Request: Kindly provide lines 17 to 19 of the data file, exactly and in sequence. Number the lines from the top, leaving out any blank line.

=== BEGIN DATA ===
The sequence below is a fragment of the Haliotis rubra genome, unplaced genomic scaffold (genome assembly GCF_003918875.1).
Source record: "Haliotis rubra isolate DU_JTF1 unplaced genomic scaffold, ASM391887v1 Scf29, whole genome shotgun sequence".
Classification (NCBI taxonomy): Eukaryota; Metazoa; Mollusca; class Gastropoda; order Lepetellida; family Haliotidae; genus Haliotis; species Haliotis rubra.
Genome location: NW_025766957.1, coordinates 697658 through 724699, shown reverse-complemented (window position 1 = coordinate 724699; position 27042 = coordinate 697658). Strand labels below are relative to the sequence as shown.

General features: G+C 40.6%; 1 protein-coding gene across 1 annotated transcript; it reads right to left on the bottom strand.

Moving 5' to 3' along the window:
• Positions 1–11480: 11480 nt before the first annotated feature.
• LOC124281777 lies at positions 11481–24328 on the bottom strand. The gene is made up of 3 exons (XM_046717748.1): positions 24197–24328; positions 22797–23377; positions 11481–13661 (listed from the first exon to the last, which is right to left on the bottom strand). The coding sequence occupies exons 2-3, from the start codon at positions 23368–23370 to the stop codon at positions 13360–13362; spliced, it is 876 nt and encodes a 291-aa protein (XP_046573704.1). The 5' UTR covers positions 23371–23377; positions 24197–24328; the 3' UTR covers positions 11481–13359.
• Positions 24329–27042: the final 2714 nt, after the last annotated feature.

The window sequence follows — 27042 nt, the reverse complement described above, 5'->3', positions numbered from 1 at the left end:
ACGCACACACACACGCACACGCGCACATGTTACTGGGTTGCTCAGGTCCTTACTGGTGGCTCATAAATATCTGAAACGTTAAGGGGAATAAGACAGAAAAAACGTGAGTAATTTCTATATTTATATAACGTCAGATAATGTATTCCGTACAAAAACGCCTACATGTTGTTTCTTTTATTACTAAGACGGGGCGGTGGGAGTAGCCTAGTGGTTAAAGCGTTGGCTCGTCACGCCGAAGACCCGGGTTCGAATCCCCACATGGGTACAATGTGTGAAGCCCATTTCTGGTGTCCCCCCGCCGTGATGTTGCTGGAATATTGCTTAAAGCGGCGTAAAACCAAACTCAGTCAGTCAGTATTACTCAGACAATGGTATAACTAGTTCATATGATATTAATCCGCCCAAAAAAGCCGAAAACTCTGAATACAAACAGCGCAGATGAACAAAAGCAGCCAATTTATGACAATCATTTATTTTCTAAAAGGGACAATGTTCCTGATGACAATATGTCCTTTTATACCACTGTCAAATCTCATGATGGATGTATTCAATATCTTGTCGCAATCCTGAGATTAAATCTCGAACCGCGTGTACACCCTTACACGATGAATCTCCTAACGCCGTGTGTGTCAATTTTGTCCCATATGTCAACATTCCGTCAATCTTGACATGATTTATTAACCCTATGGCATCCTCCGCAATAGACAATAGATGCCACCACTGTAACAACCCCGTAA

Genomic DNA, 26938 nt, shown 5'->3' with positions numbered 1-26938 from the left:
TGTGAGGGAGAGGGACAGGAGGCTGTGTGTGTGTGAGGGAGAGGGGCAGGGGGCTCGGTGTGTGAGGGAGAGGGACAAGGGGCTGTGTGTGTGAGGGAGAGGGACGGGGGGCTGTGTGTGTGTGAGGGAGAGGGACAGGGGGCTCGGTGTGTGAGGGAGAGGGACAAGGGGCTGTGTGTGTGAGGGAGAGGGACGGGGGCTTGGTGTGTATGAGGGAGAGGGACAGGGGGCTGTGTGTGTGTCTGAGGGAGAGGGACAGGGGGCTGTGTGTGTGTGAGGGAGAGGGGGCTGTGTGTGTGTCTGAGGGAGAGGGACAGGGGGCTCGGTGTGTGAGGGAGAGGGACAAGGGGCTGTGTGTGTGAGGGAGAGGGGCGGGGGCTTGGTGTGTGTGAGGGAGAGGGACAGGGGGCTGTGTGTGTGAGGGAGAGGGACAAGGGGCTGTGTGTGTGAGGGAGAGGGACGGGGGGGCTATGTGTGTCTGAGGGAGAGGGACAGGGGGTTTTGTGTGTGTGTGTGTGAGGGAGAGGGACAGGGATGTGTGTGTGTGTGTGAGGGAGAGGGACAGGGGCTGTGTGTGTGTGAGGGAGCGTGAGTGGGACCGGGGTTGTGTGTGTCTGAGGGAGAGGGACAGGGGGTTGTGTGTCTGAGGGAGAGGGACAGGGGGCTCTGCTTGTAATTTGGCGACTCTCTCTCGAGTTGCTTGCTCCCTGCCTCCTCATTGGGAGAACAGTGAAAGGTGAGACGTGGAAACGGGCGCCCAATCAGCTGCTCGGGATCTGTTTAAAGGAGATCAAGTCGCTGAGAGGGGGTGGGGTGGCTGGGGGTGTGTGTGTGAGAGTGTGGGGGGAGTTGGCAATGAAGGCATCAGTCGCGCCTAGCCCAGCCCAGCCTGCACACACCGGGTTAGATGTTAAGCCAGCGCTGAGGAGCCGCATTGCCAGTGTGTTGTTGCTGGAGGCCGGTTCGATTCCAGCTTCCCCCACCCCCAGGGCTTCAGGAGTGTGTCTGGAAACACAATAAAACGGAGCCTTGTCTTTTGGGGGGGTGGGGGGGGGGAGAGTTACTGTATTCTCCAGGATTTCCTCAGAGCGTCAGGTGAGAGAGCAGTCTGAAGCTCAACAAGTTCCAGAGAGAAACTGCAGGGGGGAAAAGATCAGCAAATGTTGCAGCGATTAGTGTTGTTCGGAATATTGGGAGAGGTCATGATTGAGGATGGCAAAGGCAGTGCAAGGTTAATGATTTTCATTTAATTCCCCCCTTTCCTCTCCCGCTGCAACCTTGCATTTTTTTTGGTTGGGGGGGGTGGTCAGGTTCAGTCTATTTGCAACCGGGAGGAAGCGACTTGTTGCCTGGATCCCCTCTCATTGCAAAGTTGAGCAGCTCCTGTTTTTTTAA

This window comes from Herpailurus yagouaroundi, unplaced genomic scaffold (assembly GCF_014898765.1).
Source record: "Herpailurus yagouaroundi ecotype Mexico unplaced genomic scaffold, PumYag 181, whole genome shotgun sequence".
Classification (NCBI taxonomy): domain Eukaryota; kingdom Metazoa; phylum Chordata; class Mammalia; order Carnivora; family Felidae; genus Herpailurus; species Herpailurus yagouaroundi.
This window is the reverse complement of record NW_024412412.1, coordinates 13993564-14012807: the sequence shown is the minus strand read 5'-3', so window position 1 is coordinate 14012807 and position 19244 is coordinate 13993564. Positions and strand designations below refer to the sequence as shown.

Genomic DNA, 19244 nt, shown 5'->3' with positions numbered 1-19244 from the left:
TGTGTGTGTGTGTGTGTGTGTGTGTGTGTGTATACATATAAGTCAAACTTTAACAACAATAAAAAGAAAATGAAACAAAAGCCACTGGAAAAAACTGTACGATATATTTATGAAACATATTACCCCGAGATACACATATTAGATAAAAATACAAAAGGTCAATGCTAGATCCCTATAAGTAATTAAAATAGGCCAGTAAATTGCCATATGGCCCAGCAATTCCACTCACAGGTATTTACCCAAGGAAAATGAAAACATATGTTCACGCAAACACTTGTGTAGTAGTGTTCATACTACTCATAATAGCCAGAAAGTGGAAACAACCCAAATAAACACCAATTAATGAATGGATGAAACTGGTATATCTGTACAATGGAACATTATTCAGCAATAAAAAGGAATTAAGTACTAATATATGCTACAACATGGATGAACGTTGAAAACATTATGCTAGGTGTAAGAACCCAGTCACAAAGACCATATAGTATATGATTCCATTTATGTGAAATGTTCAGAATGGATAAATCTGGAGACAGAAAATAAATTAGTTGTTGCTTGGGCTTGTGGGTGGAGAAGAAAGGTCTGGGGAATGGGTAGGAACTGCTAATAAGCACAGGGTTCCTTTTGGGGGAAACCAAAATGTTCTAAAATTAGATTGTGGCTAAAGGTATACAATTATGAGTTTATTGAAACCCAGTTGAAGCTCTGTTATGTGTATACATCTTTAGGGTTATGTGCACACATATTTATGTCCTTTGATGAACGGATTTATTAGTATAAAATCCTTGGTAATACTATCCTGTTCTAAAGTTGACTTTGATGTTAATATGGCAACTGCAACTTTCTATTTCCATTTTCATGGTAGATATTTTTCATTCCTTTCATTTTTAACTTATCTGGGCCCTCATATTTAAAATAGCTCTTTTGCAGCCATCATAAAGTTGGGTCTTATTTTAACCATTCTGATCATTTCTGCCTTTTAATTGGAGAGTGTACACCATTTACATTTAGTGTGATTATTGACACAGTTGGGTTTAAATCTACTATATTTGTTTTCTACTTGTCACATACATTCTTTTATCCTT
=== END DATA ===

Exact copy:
This window is the reverse complement of record NW_024412412.1, coordinates 13993564-14012807: the sequence shown is the minus strand read 5'-3', so window position 1 is coordinate 14012807 and position 19244 is coordinate 13993564. Positions and strand designations below refer to the sequence as shown.

Genomic DNA, 19244 nt, shown 5'->3' with positions numbered 1-19244 from the left:
TGTGTGTGTGTGTGTGTGTGTGTGTGTGTGTATACATATAAGTCAAACTTTAACAACAATAAAAAGAAAATGAAACAAAAGCCACTGGAAAAAACTGTACGATATATTTATGAAACATATTACCCCGAGATACACATATTAGATAAAAATACAAAAGGTCAATGCTAGATCCCTATAAGTAATTAAAATAGGCCAGTAAATTGCCATATGGCCCAGCAATTCCACTCACAGGTATTTACCCAAGGAAAATGAAAACATATGTTCACGCAAACACTTGTGTAGTAGTGTTCATACTACTCATAATAGCCAGAAAGTGGAAACAACCCAAATAAACACCAATTAATGAATGGATGAAACTGGTATATCTGTACAATGGAACATTATTCAGCAATAAAAAGGAATTAAGTACTAATATATGCTACAACATGGATGAACGTTGAAAACATTATGCTAGGTGTAAGAACCCAGTCACAAAGACCATATAGTATATGATTCCATTTATGTGAAATGTTCAGAATGGATAAATCTGGAGACAGAAAATAAATTAGTTGTTGCTTGGGCTTGTGGGTGGAGAAGAAAGGTCTGGGGAATGGGTAGGAACTGCTAATAAGCACAGGGTTCCTTTTGGGGGAAACCAAAATGTTCTAAAATTAGATTGTGGCTAAAGGTATACAATTATGAGTTTATTGAAACCCAGTTGAAGCTCTGTTATGTGTATACATCTTTAGGGTTATGTGCACACATATTTATGTCCTTTGATGAACGGATTTATTAGTATAAAATCCTTGGTAATACTATCCTGTTCTAAAGTTGACTTTGATGTTAATATGGCAACTGCAACTTTCTATTTCCATTTTCATGGTAGATATTTTTCATTCCTTTCATTTTTAACTTATCTGGGCCCTCATATTTAAAATAGCTCTTTTGCAGCCATCATAAAGTTGGGTCTTATTTTAACCATTCTGATCATTTCTGCCTTTTAATTGGAGAGTGTACACCATTTACATTTAGTGTGATTATTGACACAGTTGGGTTTAAATCTACTATATTTGTTTTCTACTTGTCACATACATTCTTTTATCCTT